It’s easy to recognize the progress being made on the widening of Segment D of Bruce B. Downs Blvd. (above). The final phase of the BBD widening is expected to be completed before the end of 2018.

The seemingly never-ending widening of Bruce B. Downs (BBD) Blvd., a project talked about and debated — and even cursed — for two decades, could be “substantially” finished by the end of October 2018.

While the mounds of dirt, yellow construction trucks working behind orange traffic barrels and the winding roads with sometimes confusing lane switches seem to contradict that claim, Hillsborough County’s Public Works Department says that all eight lanes of Segment D — the last of the four segments of the BBD project — will be operational in October.

That doesn’t preclude periodic daytime lane closures, as contractors complete punch list items, but the end, thankfully, is finally near.

The final full completion of the segment is scheduled for sometime in November.

The widening of Segment D — a 1.44-mile stretch from Pebble Creek Dr. to County Line Rd. — from a 4-lane divided roadway to an 8-lane divided roadway also will include a landscaped median, sidewalks, a multi-use path and upgraded traffic signals.

The final segment of BBD widening began construction in October of 2016.

According to the county’s website, Segment D’s cost was estimated at $24 million, which was funded through the Public Works Transportation Capital Improvement Program (CIP) and was awarded $5 million from the Transportation Regional Incentive Program (TRIP) by the Florida Department of Transportation (FDOT).

Segment A, which was once the most congested area of BBD and extends from Bearss Ave. to Palm Springs Blvd. in Tampa Palms, was a $54-million project that wrapped up last year.

Segments B and C, which bracket the work that was done around the same time I-75 was widened, were considered the most difficult (and costly) of the segments geographically, but were completed together first.

The two inside southbound lanes of Segment D have been completed, and plans were to finish the two outside northbound lanes, and then shift traffic by the end of August.

When the traffic shift has been completed, work will begin to complete the two inside turn lanes, as well as the median northbound and southbound.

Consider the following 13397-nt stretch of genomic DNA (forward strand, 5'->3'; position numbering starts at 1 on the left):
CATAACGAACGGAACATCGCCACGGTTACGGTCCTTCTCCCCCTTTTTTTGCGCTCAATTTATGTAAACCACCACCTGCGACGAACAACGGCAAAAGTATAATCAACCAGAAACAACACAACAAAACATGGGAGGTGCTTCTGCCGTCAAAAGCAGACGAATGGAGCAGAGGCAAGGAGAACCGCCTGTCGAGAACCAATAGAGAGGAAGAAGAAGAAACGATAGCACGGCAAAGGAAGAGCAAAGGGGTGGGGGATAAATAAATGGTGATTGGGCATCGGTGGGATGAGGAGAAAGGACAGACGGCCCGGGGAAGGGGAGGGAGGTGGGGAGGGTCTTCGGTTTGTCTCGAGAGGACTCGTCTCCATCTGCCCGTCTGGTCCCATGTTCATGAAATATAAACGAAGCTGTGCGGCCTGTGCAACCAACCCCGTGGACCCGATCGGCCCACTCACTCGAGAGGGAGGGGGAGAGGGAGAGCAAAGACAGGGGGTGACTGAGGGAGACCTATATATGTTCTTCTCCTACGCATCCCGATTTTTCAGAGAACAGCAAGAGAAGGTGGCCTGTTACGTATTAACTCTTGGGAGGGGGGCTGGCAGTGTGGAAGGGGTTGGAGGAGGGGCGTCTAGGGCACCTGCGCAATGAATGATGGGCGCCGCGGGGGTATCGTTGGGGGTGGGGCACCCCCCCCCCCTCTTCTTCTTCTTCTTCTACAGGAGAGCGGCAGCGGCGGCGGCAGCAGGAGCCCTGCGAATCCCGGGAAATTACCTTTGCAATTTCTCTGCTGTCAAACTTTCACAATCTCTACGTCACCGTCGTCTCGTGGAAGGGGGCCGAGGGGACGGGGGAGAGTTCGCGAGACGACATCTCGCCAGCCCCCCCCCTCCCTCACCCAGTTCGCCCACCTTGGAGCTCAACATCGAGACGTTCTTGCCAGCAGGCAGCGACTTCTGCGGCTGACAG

As we reported last issue, county engineers recently showed results of a signal-timing project they say has improved traffic on BBD (and its side roads) south of Cross Creek Blvd., and said when the construction is done, some of those same signal-timing improvements will be applied to Segment D.
Also, a new traffic signal has been added at the intersection of BBDs and Trout Creek Dr. (just north of the Burger 21) in an effort to alleviate congestion off the side roads in that area. That signal was not yet operational at our press time.

While residents have complained about perceived inactivity on BBD at most of the traffic-related townhalls and forums held in New Tampa the past year, all of the previous segments had their own challenges. The completion of Segment D has had to overcome some construction and weather issues that have delayed progress at times.

Last year, Hurricane Irma (and other lesser storms) dumped enormous amounts of rain on the New Tampa area, and the usual summer-time showers this year also have provided some delays.

“The toughest aspects of the project so far have been the weather impacts,” wrote the county’s Public Works Department, responding to questions from the Neighborhood News. “All construction projects must utilize temporary drainage measures to address the rain. This project is unique because the installation of the main drainage line must connect to the adjacent drainage lines on the south end of the project first, to allow the entire project to drain properly.”

While the Segment D project is designed with the temporary drainage measures in place to handle the rain, “unusually quick and heavy” rains can overwhelm the drainage system, making it unable to drain the water from the roadway and causing backups.

The project also has faced obstacles like locating underground utilities, which in most cases can be traced as a straight line, but there are unexpected deviations that required a redesign.

“When coordinating multiple utility companies to install, relocate, and remove, it is challenging, especially when the majority of this work is completed by other companies all trying to fit in narrow areas,” the county says.

But, the delays haven’t been enough to change the much-anticipated completion date, which remains the end of 2018. The end of a two-decades-long wait draws ever closer.

Recommended Posts

No comment yet, add your voice below!

Add a Comment